Parshat Behar: Walking with G-d

10 05 2012

Based on a shiur by Rabbi Avishai David

In Parshat Bechukotai, the term halicha (walking) is used many times in reference to our observance of the mitzvot. The parsha begins, “Im bechukotai teileichu. If you will walk in my statutes.” Further on the Hashem writes, “V’hithalachti b’tochechem. I will walk with you.” The parsha continues, “Va’olech etchem. I will walk with you.”

Later on in the parsha, the Torah presents the other side of the coin. “V’halachtem imi keri. If you will walk with me keri.” The Rambam explains that this means we don’t recognize Hashem’s involvement in our lives. The Torah tells us, “If you walk with me b’keri I will walk with you b’keri.Hashem will respond to us in the way a person conducts himself.

We can follow the halicha of Hashem. The result will be as the Torah describes in the beginning of Bechukotai, “I will dwell among them and walk with them.” Rashi comments on this, “I will walk with you in gan eden.” Or it can be the opposite, halicha b’keri, which will ultimately lead to terrible consequences.

Hashem told Avraham Avinu, “Kum hithalech b’aretz.” Get up and walk the length and breadth of the land. Avraham chose righteousness and walked with Hashem.

May we follow in the footsteps of our forefathers.


Parshat Bechukotai: Blessings of the Torah

20 05 2011
Based on a shiur by Rabbi Hershel Reichman  

Parshat Bechukotai: Blessings of Torah

Parshat Bechukotai begins, “If you will walk in my statutes to keep my commandments and perform them.” We learn from this that there are three parts to Torah: l’amol, to work at it and study it; lishmor, to know it and protect it within ourselves through consistent review; and v’asitem, to practice it by actually living it. Many people suffer from a form of disconnect. They think that if they are already doing one of the three aspects of Torah then they do not need to do the rest. For instance, if they are practicing Torah, they do not need to study it, or if they are already studying, then review is unnecessary. The yetzer hara tries his best to throw us off.  We must not give in to these incorrect rationalizations. Instead, we must work to achieve a balance between all three aspects. Then we will merit the copious blessings enumerated further in the parsha.

The Shem Mishmuel explains that these three aspects of the Torah correspond to the three parts of the human soul: nefesh, ruach, neshama, the biological, emotional, and intellectual levels of our soul. Practicing Torah, v’asitem, rectifies our nefesh, our physical bodies. We put tefilin on our head and arm, we eat matzah, and we sit in the sukka. Our bodies are elevated through the mitzvot.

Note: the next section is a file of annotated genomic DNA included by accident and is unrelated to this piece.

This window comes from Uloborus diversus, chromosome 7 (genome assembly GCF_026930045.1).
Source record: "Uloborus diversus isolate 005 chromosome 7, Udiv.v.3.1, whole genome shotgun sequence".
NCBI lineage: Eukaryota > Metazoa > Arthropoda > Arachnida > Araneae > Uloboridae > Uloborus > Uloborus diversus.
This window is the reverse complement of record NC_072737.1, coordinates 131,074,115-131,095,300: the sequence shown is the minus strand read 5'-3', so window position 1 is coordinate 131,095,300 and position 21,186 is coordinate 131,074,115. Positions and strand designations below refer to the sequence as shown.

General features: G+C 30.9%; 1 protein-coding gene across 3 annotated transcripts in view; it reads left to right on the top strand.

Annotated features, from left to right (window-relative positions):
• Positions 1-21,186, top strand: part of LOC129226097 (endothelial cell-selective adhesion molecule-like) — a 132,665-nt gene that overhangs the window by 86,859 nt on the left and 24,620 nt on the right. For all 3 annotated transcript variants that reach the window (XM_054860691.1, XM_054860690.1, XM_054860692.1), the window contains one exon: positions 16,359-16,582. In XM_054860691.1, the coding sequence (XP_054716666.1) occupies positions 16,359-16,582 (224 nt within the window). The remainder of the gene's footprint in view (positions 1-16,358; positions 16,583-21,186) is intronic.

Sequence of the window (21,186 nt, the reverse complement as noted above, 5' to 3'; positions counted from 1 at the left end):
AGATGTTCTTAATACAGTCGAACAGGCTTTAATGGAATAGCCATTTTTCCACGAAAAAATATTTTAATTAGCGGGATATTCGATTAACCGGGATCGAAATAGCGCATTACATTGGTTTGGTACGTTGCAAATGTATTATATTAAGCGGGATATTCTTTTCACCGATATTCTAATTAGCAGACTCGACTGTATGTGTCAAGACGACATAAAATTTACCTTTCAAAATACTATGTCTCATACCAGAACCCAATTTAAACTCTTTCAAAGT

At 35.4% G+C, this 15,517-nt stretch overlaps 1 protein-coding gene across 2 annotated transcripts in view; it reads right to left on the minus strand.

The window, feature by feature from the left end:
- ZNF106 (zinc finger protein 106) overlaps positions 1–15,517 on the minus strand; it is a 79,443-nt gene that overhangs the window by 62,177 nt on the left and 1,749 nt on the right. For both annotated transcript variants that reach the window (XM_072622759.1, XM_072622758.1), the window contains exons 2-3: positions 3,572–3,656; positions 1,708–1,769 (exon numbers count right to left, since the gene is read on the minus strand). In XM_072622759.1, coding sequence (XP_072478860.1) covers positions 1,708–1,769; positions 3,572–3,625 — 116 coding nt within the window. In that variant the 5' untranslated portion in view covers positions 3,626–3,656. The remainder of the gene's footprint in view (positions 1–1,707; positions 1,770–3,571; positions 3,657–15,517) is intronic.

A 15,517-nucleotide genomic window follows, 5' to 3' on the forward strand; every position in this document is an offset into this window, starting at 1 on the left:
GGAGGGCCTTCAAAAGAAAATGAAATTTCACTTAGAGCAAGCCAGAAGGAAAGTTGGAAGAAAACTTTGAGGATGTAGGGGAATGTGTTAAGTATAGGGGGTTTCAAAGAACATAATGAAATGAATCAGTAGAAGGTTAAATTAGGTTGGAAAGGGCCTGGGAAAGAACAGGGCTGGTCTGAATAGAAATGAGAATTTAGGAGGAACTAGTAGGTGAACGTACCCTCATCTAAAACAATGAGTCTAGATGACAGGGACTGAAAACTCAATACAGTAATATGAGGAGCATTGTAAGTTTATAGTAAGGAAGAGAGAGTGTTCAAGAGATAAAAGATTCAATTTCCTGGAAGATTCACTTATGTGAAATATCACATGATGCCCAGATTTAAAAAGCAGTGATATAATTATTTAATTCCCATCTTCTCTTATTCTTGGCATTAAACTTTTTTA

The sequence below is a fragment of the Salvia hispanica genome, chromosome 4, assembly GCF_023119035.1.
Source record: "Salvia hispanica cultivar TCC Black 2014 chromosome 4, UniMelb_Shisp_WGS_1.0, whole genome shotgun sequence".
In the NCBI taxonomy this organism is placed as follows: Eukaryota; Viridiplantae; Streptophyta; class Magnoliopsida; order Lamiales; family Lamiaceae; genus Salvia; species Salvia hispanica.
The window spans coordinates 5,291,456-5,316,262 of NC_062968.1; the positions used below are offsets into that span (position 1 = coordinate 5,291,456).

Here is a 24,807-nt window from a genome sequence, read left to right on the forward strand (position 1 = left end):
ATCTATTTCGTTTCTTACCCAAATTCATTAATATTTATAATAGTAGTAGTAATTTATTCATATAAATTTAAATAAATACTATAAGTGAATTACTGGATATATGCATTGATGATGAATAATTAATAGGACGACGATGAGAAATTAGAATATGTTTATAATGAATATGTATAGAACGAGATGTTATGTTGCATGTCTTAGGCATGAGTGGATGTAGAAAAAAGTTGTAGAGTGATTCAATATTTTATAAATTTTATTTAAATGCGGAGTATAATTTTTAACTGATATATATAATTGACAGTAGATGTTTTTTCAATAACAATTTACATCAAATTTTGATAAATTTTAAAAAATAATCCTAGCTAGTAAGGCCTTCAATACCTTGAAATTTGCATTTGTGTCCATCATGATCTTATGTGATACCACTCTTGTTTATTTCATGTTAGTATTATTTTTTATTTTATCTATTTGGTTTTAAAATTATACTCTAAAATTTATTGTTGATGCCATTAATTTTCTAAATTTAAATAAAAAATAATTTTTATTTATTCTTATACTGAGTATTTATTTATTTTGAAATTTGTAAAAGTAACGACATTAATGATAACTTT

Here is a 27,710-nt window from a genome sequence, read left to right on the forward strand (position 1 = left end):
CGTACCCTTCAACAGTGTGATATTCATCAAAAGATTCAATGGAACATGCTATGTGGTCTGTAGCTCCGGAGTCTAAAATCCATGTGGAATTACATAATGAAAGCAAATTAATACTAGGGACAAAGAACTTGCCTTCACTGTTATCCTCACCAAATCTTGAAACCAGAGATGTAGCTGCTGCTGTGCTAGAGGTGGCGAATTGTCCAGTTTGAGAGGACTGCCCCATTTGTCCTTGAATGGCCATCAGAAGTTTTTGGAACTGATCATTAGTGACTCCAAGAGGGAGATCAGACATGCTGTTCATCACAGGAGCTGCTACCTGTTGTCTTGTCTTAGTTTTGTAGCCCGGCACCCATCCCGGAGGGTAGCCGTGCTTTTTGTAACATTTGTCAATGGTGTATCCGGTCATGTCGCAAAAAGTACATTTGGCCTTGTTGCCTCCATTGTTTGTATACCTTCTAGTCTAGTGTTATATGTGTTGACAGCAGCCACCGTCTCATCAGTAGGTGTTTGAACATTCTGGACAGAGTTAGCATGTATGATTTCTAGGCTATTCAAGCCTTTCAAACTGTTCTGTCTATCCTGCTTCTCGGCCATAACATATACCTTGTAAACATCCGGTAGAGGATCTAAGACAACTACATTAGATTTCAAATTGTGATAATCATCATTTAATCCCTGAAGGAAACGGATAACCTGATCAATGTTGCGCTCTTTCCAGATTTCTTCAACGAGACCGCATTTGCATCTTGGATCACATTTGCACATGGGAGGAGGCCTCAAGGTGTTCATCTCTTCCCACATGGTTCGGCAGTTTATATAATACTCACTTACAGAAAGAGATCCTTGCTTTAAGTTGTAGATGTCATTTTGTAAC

Aristotle viewed the physical side of man as sordid and the soul as noble. In contrast, the Rambam argued that man has the responsibility to turn this base side into something holy. Our physical selves are a receptacle for the Divine Image. We value life as holy. Doing good deeds with our bodies is the ultimate form of fulfilling Hashem’s will.

Ruach, emotion, is the second level. This corresponds to “Im bechukotai teleichu,” the work involved in keeping Torah. By devoting every extra moment of our time to the sacred obligation of learning Torah we emotionally invest in something precious to us. This is tikun ha’ ruach, rectifying our emotional soul. The highest level is yediat hatorah, knowledge of Torah. Our knowledge of Torah remedies the flaws of our neshama, the highest level of soul.

There are three categories of blessings in this parsha, physical bounty, emotional peace, and Hashem’s presence dwelling among us. These too correspond to the three components: nefesh, ruach, and neshama. If we perform mitzvot, we will merit children, life, and sustenance. If we invest our emotions in Torah, Hashem will bless us with emotional tranquility. Finally, if we know Torah, if we rectify our intellectual souls, Hashem will bless us with His presence. As we focus on the tikun of the three parts of the soul we achieve the purpose of our existence.

Similarly, the three parts of the soul correspond to Shabbat, Yom Tov, and Rosh Chodesh. Yom Tov is nefesh. Pesach is sustenance, Shavuot is the Torah which is called life, and Sukkot is the holiday of the family.

Rosh Chodesh is the power of ruach. The beginning of the moon’s renewal, it is the holiday of King David. King David suffered so much. He was driven away, forced to wander lost and alone, harassed and persecuted. Yet he merited to come back and to become the king of Israel. This is the power of the moon, its waxing and waning symbolizes the strength of ruach. Our faith and passion for Torah gives us the impetus to carry on through the travails and sufferings of exile.

Shabbat is neshama. It is a day of knowledge of Torah, when we come close to Hashem by studying His holy words. Our neshama senses the sanctity of the day as it unites with its source through the Torah.

Let us recommit ourselves to be ameilim b’Torah, to be passionate for Torah. Let us invest our time and effort to study His words and to practice what we’ve learned. In this way we will attain the ultimate blessing of neshama – that Hashem’s presence will dwell among us.